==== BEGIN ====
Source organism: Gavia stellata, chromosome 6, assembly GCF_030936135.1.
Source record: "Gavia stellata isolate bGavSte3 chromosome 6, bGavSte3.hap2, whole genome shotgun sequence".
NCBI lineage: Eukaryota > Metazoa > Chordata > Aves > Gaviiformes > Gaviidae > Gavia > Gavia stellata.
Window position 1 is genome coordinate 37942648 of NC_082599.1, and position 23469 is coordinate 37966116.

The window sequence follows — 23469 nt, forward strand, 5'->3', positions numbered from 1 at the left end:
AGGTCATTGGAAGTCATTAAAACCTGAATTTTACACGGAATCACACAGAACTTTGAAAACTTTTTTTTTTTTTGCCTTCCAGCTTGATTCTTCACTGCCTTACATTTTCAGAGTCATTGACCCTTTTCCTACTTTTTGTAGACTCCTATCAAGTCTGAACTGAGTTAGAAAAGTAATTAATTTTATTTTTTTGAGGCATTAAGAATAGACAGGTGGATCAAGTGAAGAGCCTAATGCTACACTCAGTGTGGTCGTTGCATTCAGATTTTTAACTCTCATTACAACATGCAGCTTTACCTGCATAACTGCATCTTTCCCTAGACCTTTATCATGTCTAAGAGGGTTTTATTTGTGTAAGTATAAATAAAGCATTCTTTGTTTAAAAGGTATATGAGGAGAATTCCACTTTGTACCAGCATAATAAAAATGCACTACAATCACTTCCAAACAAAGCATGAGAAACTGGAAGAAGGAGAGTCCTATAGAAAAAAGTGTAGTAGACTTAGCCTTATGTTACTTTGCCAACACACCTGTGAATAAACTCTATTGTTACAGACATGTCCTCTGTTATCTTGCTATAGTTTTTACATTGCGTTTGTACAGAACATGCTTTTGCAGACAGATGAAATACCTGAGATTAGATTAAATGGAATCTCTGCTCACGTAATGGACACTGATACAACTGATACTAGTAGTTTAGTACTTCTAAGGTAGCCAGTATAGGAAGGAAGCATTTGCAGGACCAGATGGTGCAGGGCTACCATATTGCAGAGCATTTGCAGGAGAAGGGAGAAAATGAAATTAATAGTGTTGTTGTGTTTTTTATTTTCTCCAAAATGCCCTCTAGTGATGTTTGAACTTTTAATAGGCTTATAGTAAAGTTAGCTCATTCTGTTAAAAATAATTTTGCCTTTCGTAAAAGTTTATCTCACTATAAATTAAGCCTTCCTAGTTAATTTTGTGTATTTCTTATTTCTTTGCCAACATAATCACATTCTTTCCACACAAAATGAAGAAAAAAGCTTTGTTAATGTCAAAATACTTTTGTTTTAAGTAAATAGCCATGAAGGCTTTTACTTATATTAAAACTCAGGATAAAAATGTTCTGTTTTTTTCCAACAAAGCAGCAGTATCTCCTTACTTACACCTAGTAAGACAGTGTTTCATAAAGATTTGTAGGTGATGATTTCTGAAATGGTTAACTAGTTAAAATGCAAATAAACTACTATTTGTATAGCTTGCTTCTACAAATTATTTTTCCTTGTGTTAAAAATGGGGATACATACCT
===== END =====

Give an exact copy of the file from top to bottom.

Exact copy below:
Source organism: Gavia stellata, chromosome 6, assembly GCF_030936135.1.
Source record: "Gavia stellata isolate bGavSte3 chromosome 6, bGavSte3.hap2, whole genome shotgun sequence".
NCBI lineage: Eukaryota > Metazoa > Chordata > Aves > Gaviiformes > Gaviidae > Gavia > Gavia stellata.
Window position 1 is genome coordinate 37942648 of NC_082599.1, and position 23469 is coordinate 37966116.

The window sequence follows — 23469 nt, forward strand, 5'->3', positions numbered from 1 at the left end:
AGGTCATTGGAAGTCATTAAAACCTGAATTTTACACGGAATCACACAGAACTTTGAAAACTTTTTTTTTTTTTGCCTTCCAGCTTGATTCTTCACTGCCTTACATTTTCAGAGTCATTGACCCTTTTCCTACTTTTTGTAGACTCCTATCAAGTCTGAACTGAGTTAGAAAAGTAATTAATTTTATTTTTTTGAGGCATTAAGAATAGACAGGTGGATCAAGTGAAGAGCCTAATGCTACACTCAGTGTGGTCGTTGCATTCAGATTTTTAACTCTCATTACAACATGCAGCTTTACCTGCATAACTGCATCTTTCCCTAGACCTTTATCATGTCTAAGAGGGTTTTATTTGTGTAAGTATAAATAAAGCATTCTTTGTTTAAAAGGTATATGAGGAGAATTCCACTTTGTACCAGCATAATAAAAATGCACTACAATCACTTCCAAACAAAGCATGAGAAACTGGAAGAAGGAGAGTCCTATAGAAAAAAGTGTAGTAGACTTAGCCTTATGTTACTTTGCCAACACACCTGTGAATAAACTCTATTGTTACAGACATGTCCTCTGTTATCTTGCTATAGTTTTTACATTGCGTTTGTACAGAACATGCTTTTGCAGACAGATGAAATACCTGAGATTAGATTAAATGGAATCTCTGCTCACGTAATGGACACTGATACAACTGATACTAGTAGTTTAGTACTTCTAAGGTAGCCAGTATAGGAAGGAAGCATTTGCAGGACCAGATGGTGCAGGGCTACCATATTGCAGAGCATTTGCAGGAGAAGGGAGAAAATGAAATTAATAGTGTTGTTGTGTTTTTTATTTTCTCCAAAATGCCCTCTAGTGATGTTTGAACTTTTAATAGGCTTATAGTAAAGTTAGCTCATTCTGTTAAAAATAATTTTGCCTTTCGTAAAAGTTTATCTCACTATAAATTAAGCCTTCCTAGTTAATTTTGTGTATTTCTTATTTCTTTGCCAACATAATCACATTCTTTCCACACAAAATGAAGAAAAAAGCTTTGTTAATGTCAAAATACTTTTGTTTTAAGTAAATAGCCATGAAGGCTTTTACTTATATTAAAACTCAGGATAAAAATGTTCTGTTTTTTTCCAACAAAGCAGCAGTATCTCCTTACTTACACCTAGTAAGACAGTGTTTCATAAAGATTTGTAGGTGATGATTTCTGAAATGGTTAACTAGTTAAAATGCAAATAAACTACTATTTGTATAGCTTGCTTCTACAAATTATTTTTCCTTGTGTTAAAAATGGGGATACATACCT